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Financial services complaints body wins years-long court battle against chief ombudsman

After a seven-year battle and two trips to the Court of Appeal, Financial Services Complaints Ltd (FSCL) has won the right to use the term “ombudsman” in its name.

Thursday, June 16th 2022, 9:20AM 9 Comments

by Jenni McManus

FSCL – an independent statutory adjudicator of complaints between consumers and 7,000 market participants such as financial advisers, insurers, non-bank lenders and finance companies, mortgage brokers, insurance brokers, trustees and fund managers – had filed for judicial review of a decision by the chief ombudsman to refuse its request to use the term in its name, in a similar fashion to the Banking Ombudsman Scheme and the Insurance and Savings Ombudsman Scheme.

Since 1991 it has been illegal for anyone to call themselves an ombudsman without the chief ombudsman’s permission.

The saga began in 2015 when FSCL applied to then Chief Ombudsman Dame Beverley Wakem, but was knocked back. It tried again the following year with a new chief ombudsman, Peter Boshier, in the chair but got the same result.

Court action followed; the Court of Appeal directing Boshier to reconsider. He did – and again refused the application. Back in the High Court again, a judge set aside the chief ombudsman’s decision on grounds it was pre-determined and ruled the matter was to be reconsidered by a temporary ombudsman appointed specifically for that purpose.

FSCL appealed, saying the High Court judge had erred by not making the decision herself. It also argued that the chief ombudsman had failed to treat FSCL the same as its competitors which, it said, was an unjustifiable limit on its right to freedom of expression, protected by s 14 of the Bill of Rights Act 1990.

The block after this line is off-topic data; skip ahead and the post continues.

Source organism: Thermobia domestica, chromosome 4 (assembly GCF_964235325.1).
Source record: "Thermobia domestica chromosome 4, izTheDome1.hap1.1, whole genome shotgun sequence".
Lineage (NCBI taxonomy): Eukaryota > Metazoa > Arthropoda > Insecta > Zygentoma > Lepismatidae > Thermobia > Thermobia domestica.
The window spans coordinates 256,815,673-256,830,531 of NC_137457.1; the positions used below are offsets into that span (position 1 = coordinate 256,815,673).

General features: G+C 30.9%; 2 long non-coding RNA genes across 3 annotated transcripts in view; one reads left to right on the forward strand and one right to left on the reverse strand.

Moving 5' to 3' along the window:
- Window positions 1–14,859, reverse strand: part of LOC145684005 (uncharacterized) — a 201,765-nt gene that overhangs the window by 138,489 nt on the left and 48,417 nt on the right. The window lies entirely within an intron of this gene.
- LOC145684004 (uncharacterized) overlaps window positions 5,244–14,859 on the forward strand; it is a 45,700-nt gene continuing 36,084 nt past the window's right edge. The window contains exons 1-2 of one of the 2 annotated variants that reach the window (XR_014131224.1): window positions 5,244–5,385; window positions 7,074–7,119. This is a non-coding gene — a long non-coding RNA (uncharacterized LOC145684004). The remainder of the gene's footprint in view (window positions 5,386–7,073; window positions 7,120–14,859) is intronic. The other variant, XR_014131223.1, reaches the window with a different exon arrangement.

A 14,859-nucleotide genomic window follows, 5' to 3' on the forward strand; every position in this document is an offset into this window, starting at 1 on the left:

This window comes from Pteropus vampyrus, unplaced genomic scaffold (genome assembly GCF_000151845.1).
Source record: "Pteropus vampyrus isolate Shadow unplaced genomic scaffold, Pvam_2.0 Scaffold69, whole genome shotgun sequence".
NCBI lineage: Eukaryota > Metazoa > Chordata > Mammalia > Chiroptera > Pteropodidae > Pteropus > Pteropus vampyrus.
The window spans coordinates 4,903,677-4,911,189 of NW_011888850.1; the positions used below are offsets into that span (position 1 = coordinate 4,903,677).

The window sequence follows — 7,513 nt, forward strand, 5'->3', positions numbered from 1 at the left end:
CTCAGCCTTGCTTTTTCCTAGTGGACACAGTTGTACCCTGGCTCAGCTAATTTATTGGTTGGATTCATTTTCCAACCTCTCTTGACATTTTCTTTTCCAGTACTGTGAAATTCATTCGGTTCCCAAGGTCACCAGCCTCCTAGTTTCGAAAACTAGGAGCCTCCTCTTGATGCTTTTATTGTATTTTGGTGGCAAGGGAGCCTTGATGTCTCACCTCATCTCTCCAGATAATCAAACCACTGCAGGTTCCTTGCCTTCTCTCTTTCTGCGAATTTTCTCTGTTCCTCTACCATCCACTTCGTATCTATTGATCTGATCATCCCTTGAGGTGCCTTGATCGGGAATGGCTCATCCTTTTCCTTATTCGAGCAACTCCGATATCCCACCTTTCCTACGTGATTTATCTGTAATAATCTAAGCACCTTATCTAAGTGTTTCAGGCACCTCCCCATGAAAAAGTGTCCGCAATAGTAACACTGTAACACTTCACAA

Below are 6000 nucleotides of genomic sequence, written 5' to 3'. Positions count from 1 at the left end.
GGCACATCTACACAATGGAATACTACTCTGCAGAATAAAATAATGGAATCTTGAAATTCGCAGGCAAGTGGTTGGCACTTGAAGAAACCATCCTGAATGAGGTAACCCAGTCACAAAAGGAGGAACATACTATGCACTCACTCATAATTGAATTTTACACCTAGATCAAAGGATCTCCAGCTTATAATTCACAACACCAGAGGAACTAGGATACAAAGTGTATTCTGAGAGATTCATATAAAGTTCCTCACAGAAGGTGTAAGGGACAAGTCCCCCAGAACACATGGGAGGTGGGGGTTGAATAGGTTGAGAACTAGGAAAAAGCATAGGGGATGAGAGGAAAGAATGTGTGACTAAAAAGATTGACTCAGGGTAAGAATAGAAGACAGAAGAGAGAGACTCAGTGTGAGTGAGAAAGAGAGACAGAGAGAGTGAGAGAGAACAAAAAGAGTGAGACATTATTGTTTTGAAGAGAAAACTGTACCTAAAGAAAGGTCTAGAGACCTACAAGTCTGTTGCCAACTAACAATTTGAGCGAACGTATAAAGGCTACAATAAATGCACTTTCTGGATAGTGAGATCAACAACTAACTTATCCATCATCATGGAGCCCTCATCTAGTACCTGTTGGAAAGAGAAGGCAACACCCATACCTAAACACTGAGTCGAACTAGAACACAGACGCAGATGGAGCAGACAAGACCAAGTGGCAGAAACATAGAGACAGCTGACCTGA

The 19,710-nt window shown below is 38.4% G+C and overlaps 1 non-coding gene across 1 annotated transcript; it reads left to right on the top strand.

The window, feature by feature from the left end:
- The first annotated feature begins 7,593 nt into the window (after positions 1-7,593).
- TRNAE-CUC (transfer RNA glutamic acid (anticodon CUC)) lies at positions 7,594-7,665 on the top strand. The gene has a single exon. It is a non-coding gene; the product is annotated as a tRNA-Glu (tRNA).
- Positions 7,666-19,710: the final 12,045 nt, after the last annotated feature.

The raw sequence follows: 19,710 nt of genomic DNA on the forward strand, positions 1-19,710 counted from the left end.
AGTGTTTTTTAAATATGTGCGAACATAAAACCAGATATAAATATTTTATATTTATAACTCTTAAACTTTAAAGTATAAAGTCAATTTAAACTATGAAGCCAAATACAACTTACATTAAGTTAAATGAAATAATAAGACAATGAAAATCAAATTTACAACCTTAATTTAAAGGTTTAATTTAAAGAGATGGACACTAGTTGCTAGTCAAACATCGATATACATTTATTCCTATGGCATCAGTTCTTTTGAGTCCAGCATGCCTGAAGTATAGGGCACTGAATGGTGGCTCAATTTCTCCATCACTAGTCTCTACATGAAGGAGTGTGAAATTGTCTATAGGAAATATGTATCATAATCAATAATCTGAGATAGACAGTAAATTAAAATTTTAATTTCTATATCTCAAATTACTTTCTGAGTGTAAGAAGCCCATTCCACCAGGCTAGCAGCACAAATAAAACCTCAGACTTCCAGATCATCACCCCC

The chief ombudsman argued he was concerned about the overuse of the “ombudsman” moniker by the private sector and the potential for confusion and the undermining of public confidence in the parliamentary ombudsman’s office.

He also said the Banking Ombudsman and the Insurance and Savings Ombudsman were in a different category as they were established in an unregulated market. FSCL was not in the same position as its activities were approved under the Financial Services Providers (Regulation and Dispute Resolution) Act 2008.

FSCL said it had fulfilled all the criteria set down by the ombudsman’s office for private organisations wanting to use the “ombudsman” name. Therefore, the only lawful decision by the chief ombudsman was to approve its application.

The Court of Appeal sided with FSCL, saying there was no objective, reliable basis for the chief ombudsman’s final decision. The facts he relied on to demonstrate a genuine risk of confusion in the public mind, leading to a lessening of confidence, “do not support the conclusion”, the court said.

The risk to the chief ombudsman’s role and status was negligible and his decision was an unreasonable limit on FSCL’s right to freedom of expression.

Tags: FSCL

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Comments from our readers

On 16 June 2022 at 12:41 pm Amused said:
Curious that a “not for profit” organisation like FSCL has pursued use of the term “ombudsman” in its name so zealously.

FSCL said last year that it’s continued efforts to use the title of Ombudsman were to do with “improving consumers’ access to justice.”